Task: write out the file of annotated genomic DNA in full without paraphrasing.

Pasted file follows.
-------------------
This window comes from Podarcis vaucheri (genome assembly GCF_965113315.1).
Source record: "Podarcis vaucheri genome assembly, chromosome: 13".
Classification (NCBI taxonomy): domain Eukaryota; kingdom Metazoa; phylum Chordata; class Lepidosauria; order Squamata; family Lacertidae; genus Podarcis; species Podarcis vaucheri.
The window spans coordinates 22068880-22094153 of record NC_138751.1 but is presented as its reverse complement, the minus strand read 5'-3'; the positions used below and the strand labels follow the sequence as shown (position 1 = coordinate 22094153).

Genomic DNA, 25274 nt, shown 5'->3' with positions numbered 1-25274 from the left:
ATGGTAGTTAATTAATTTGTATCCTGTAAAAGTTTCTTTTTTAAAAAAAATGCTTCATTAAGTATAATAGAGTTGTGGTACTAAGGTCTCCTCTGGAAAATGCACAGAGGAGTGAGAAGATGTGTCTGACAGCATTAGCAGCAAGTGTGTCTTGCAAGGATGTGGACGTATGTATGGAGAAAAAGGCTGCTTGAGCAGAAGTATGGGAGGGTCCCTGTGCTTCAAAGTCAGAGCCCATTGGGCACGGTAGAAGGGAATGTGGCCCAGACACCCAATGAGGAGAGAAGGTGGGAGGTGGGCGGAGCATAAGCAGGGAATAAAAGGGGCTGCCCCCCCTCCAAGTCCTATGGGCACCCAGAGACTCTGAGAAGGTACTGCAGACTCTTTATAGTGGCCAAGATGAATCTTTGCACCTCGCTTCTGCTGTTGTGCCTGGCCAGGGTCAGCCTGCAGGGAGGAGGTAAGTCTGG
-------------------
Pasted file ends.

This window comes from Podarcis vaucheri (genome assembly GCF_965113315.1).
Source record: "Podarcis vaucheri genome assembly, chromosome: 13".
Classification (NCBI taxonomy): domain Eukaryota; kingdom Metazoa; phylum Chordata; class Lepidosauria; order Squamata; family Lacertidae; genus Podarcis; species Podarcis vaucheri.
The window spans coordinates 22068880-22094153 of record NC_138751.1 but is presented as its reverse complement, the minus strand read 5'-3'; the positions used below and the strand labels follow the sequence as shown (position 1 = coordinate 22094153).

Genomic DNA, 25274 nt, shown 5'->3' with positions numbered 1-25274 from the left:
ATGGTAGTTAATTAATTTGTATCCTGTAAAAGTTTCTTTTTTAAAAAAAATGCTTCATTAAGTATAATAGAGTTGTGGTACTAAGGTCTCCTCTGGAAAATGCACAGAGGAGTGAGAAGATGTGTCTGACAGCATTAGCAGCAAGTGTGTCTTGCAAGGATGTGGACGTATGTATGGAGAAAAAGGCTGCTTGAGCAGAAGTATGGGAGGGTCCCTGTGCTTCAAAGTCAGAGCCCATTGGGCACGGTAGAAGGGAATGTGGCCCAGACACCCAATGAGGAGAGAAGGTGGGAGGTGGGCGGAGCATAAGCAGGGAATAAAAGGGGCTGCCCCCCCTCCAAGTCCTATGGGCACCCAGAGACTCTGAGAAGGTACTGCAGACTCTTTATAGTGGCCAAGATGAATCTTTGCACCTCGCTTCTGCTGTTGTGCCTGGCCAGGGTCAGCCTGCAGGGAGGAGGTAAGTCTGG